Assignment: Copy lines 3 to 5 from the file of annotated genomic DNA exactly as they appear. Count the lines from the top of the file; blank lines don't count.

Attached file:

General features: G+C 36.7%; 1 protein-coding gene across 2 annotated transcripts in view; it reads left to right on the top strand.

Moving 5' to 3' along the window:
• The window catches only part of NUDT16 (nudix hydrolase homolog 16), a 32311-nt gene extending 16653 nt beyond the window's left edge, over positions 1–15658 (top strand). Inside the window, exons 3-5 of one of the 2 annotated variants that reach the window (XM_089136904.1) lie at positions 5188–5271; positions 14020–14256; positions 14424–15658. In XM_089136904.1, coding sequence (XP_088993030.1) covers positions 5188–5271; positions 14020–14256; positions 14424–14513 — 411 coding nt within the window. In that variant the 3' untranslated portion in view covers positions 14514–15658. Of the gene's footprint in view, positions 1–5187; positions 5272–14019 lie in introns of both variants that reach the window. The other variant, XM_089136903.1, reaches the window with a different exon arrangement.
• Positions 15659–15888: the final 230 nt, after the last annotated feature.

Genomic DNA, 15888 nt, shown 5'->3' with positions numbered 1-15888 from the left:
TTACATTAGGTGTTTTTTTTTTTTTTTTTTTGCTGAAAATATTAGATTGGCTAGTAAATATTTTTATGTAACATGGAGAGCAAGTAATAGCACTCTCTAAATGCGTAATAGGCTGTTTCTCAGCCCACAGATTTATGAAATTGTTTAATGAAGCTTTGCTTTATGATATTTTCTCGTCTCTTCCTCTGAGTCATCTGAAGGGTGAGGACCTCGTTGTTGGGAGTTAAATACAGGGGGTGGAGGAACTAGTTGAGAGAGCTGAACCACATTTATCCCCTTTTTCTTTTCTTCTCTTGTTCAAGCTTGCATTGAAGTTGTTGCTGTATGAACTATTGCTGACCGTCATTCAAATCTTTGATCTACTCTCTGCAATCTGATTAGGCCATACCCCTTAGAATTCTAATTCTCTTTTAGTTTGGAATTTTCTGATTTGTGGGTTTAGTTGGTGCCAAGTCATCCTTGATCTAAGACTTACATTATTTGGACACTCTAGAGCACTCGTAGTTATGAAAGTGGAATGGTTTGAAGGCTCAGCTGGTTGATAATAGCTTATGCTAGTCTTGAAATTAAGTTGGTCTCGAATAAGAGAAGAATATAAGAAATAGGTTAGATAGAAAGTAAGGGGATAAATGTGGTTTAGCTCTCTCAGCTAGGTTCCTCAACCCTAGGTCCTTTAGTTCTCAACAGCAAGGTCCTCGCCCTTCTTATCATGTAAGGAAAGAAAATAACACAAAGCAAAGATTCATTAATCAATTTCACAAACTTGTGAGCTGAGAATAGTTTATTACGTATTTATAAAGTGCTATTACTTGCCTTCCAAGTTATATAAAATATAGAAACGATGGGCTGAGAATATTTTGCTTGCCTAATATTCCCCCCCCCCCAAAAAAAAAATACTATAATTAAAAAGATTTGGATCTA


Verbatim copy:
• The window catches only part of NUDT16 (nudix hydrolase homolog 16), a 32311-nt gene extending 16653 nt beyond the window's left edge, over positions 1–15658 (top strand). Inside the window, exons 3-5 of one of the 2 annotated variants that reach the window (XM_089136904.1) lie at positions 5188–5271; positions 14020–14256; positions 14424–15658. In XM_089136904.1, coding sequence (XP_088993030.1) covers positions 5188–5271; positions 14020–14256; positions 14424–14513 — 411 coding nt within the window. In that variant the 3' untranslated portion in view covers positions 14514–15658. Of the gene's footprint in view, positions 1–5187; positions 5272–14019 lie in introns of both variants that reach the window. The other variant, XM_089136903.1, reaches the window with a different exon arrangement.
• Positions 15659–15888: the final 230 nt, after the last annotated feature.

Genomic DNA, 15888 nt, shown 5'->3' with positions numbered 1-15888 from the left: